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I take my cue for the change of seasons from the heavens. The winter solstice will fall this year on Thursday June 21 and marks the start of winter in the Southern Hemisphere.  Follow these guidelines below for a smooth transition into winter and to keep yourself healthy.

  1. Take good care of your Spleen  The Earth element governs the transition between seasons, so between now and June 21, its important to nourish your spleen.
    1. Eat warming foods that have been well cooked like soups, congees, dhal and kitchari. Warming spices like cinnamon, ginger, aniseed, star anise, cayenne pepper, fennel, cardamon, nutmeg and vanilla will be beneficial for your spleen and provide your body with yang energies it needs to function well and stay warm.
    2. Minimise or avoid cow’s dairy, including cheese, yoghurt and milk. Butter supports the spleen so this can be eaten in moderation. Substitute cow’s products with sheep’s and goat’s or vegan alternatives.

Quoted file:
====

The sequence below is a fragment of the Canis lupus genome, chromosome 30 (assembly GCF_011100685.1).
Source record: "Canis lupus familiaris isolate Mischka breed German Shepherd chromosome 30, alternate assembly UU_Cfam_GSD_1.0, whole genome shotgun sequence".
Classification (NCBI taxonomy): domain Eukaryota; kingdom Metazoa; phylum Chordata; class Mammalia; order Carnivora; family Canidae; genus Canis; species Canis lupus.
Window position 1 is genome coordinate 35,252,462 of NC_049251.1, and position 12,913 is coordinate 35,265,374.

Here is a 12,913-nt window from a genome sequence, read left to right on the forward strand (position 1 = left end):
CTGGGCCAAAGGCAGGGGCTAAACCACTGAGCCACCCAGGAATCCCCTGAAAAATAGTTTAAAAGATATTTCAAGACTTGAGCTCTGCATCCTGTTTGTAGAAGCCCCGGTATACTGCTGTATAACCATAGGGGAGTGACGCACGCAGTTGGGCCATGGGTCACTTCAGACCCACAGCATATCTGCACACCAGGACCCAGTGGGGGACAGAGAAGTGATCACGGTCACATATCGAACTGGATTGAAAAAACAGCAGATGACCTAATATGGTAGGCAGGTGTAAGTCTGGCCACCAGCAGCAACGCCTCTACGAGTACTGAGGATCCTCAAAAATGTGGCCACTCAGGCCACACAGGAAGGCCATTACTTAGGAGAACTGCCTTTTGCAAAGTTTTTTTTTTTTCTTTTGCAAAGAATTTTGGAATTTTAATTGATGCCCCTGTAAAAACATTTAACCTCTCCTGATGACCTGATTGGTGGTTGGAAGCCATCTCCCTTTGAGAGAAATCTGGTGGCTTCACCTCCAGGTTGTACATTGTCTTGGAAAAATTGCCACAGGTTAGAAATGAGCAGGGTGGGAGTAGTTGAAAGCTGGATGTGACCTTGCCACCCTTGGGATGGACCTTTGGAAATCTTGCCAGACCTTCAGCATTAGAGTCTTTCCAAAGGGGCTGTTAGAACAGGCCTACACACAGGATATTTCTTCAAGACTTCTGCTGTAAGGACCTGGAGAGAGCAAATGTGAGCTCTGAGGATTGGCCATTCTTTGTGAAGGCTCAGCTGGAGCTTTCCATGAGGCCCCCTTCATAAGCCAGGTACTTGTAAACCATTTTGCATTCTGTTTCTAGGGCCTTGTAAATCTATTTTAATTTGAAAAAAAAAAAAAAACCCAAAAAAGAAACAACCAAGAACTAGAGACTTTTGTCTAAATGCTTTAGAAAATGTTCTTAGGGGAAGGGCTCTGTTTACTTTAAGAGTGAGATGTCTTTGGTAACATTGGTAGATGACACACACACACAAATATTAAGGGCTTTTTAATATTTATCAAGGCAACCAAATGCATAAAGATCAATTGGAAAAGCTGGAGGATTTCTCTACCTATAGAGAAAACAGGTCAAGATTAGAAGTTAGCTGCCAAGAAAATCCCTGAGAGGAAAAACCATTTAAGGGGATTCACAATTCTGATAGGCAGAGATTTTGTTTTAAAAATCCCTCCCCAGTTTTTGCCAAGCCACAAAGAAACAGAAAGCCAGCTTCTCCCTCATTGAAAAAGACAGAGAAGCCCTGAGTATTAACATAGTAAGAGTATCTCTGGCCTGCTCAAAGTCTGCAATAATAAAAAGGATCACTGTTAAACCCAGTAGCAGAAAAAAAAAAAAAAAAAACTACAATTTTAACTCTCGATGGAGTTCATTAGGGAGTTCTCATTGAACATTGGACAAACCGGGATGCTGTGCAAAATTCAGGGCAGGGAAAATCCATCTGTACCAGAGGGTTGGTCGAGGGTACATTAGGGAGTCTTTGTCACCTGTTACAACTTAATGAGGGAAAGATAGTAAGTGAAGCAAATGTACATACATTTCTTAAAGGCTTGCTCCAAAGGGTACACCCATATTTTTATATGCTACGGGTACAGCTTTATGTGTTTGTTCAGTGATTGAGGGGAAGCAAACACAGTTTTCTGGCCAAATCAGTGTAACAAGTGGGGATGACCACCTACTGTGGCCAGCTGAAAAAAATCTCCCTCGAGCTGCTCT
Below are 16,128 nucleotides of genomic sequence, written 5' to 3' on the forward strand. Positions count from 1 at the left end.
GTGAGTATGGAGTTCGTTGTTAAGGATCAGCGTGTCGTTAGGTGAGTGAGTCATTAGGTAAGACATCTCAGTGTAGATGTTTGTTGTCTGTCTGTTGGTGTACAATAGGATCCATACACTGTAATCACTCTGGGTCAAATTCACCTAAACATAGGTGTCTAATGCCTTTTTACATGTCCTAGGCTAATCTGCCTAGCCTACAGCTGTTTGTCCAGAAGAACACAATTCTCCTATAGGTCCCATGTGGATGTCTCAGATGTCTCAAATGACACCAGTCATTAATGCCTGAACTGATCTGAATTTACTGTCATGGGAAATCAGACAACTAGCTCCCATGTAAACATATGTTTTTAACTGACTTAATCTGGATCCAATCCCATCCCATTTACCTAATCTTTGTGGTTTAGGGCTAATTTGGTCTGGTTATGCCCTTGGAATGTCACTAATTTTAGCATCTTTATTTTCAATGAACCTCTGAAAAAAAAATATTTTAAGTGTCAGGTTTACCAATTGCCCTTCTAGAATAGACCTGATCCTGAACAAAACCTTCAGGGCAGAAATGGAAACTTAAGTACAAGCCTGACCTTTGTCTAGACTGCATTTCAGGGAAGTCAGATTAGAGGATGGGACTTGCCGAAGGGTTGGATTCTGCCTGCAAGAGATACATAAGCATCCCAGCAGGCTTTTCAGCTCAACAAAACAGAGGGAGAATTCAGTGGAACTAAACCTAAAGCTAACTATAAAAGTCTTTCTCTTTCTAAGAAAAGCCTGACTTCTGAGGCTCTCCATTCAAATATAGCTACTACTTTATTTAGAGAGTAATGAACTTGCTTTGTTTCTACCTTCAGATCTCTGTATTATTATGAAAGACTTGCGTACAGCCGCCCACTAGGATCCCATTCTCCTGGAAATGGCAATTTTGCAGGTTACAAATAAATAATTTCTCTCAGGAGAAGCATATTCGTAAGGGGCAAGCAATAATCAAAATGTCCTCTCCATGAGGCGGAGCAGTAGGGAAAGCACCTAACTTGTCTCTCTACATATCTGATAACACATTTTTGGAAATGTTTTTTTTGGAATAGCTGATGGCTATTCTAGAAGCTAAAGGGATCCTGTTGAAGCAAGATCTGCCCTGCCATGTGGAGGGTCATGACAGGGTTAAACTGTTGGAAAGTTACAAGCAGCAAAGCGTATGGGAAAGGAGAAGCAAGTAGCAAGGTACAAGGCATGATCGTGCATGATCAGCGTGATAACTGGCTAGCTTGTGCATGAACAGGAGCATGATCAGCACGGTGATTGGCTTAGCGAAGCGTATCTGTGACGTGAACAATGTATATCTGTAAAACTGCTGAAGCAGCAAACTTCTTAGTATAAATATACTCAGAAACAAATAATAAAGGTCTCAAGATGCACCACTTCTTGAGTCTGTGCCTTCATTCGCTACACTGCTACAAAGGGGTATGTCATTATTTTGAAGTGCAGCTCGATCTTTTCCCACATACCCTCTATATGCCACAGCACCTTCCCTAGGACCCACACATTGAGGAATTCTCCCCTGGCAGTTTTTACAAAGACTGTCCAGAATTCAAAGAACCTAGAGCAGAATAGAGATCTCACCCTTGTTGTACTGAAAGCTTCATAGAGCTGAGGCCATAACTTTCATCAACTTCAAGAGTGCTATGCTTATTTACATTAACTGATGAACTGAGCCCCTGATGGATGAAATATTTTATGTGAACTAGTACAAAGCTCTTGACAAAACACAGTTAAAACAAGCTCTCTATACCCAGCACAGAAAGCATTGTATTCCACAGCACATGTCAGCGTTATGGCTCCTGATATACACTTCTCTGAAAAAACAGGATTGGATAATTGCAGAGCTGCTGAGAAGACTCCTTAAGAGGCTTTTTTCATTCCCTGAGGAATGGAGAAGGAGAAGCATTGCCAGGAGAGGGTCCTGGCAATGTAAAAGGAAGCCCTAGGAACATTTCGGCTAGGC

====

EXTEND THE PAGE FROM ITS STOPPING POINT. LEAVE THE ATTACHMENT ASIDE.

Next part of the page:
3. Avoid food that is cold, i.e. cold drinks or anything cold or frozen from the fridge, especially ice cream/sorbet.
    4. Eat seasonally. Avoid tropical fruits like pineapple, mango, banana, etc. These are cool thermally and can cause cold damage to the body in the cooler months of the year (unless you have a lot of heat in your body). View the seasonal eating guide for May. Link: Seasonal Food for May
  2. In late Autumn and Winter, use warming cooking methods such as roasting, grilling, frying or simmering in liquid. Roasting is the warmest of the methods, so if you know you are yang deficient, try adding in some roasted veggies to your weekly meals.
  3. Overthinking can also damage the spleen. If you know you are a chronic over-thinker, try bringing some awareness to your thought patterns. Awareness is the first and most important catalyst for change. You can also use mindfulness techniques to help you work with your mind in a constructive way.
  4. Get enough rest As the weather gets colder, it is natural for us to want to rest more. If you are doing too much, start to look at what activities you could reduce, at least until the spring time. Resting enough will help to nourish our yin, so that we can build up our energies for the yang times of spring and summer.
  5. Let go Autumn is the time for letting go of anything that no longer serves you. If there is anything holding you back or creating suffering for you and others, use the last few weeks of autumn to make a conscious effort to let go of any thought patterns or behaviours that are no longer beneficial. Mindfulness and contemplation are wonderful ways to work on yourself.